09.29.2016 Photo by Cpl. Kyle Talbot. Via Defense Visual Information Distribution Service
The Marine Corps has a complicated history with women. On the one hand, the Marines accept fewer women into its ranks than any branch of service. On the other, when a mission requires specialized gender-suited tasks not suitable for men, the Marines won’t hesitate to enlist their female marines for the job.
In the early 2000s, the Marine Corps became the first branch to create teams of women dubbed Task Force Lioness. The Lioness team’s mission was to identify and mitigate issues created by insurgents in Afghanistan by primarily searching females. At the time, insurgents were using Afghan women to smuggle goods for terrorist activity. Since women were not allowed to interact with men outside their families they became easy targets for insurgents.
By 2005, both the Army and the Marines had Lioness teams. Eventually their duties were handed over to Afghan women and in 2009 the Marines created Female Engagement Teams to expand on TFL’s mission. New tasks included, “searching women at polling sites and checkpoints, running medical clinics, distribution of over-the-counter medicines, distribution of humanitarian aid, and conducting engagements in Afghan homes.” (Beals, Master of Military Studies Research Paper, 2010, pg 12)
“The FET was on a volunteer basis,” said 1st Lt. Jennifer Mozzetta, a FET’s assistant team leader in an interview with MilitaryTimes.com. “[We] passed the word that we are looking for females that are very engaged, have a lot of initiative, who want an opportunity to go out and do something different, and want to better themselves professionally.”
Because of the success of the Lioness teams and the FETs, Special Operations Command recruited and trained women for a new team dubbed, Cultural Support Teams or CSTs. CSTs further expanded on the prior missions by including combat operations training in order to “deploy alongside Green Berets on Village Stability Operations—then a central part of counterinsurgency efforts — and go out at night on special ops missions with the ground-pounders of Ranger Regiment” (Lemmon, Ashley’s war: the untold story of a team of women soldiers on the Special Ops battlefield. 2015, para. 12).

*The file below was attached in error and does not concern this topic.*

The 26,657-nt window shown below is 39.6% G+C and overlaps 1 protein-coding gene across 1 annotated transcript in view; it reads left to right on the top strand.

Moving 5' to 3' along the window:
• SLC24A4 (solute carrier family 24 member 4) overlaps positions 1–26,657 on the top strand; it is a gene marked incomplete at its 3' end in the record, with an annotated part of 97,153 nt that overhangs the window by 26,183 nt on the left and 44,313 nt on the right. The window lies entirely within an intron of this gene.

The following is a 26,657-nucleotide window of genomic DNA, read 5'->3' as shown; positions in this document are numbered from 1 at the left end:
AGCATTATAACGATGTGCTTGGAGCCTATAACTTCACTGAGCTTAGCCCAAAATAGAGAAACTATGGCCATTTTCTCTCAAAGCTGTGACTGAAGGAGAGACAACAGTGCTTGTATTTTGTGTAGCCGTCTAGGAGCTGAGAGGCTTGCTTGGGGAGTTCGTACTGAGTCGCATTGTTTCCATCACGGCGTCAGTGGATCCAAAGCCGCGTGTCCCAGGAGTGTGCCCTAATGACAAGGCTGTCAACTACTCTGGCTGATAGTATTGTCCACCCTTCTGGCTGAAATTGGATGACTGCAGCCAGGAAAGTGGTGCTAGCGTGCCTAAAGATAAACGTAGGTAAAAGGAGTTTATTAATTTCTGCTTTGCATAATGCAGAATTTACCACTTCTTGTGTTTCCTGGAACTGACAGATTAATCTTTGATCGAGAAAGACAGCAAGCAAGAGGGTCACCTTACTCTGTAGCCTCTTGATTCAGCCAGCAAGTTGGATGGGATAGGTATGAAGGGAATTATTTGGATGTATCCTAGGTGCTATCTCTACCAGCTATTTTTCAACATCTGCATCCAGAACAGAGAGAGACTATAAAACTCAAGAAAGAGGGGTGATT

The VBC has had members of these teams talk at our events, including Rachel Washburn who was featured on an episode of our podcast, Truth About War. You can listen to Rachel’s story HERE.
The effectiveness of TFLs, FETs, and CSTs has been well-documented and though they have been suspended due to the drawdown of troops in the Middle East, they are eventually capable of being utilized anywhere.
“I believe that the FET not only broadens capabilities but reach out to populations we’ve never been able to reach out to before,” said Mozzetta. “You open the doors to access information, building relationships … I think that applies anywhere.”
Tune in to The Scuttlebutt this week as we continue our six-part series focusing on each branch of the military. Next up is the Marine Corps! We will be joined by Marine Corps veterans, James Martin, Haya Eason, and Josh Cannon to find out what makes the Marine Corps so special. This and our Mail Call, Headlines, and Scuttlebutt. Hope to see you there!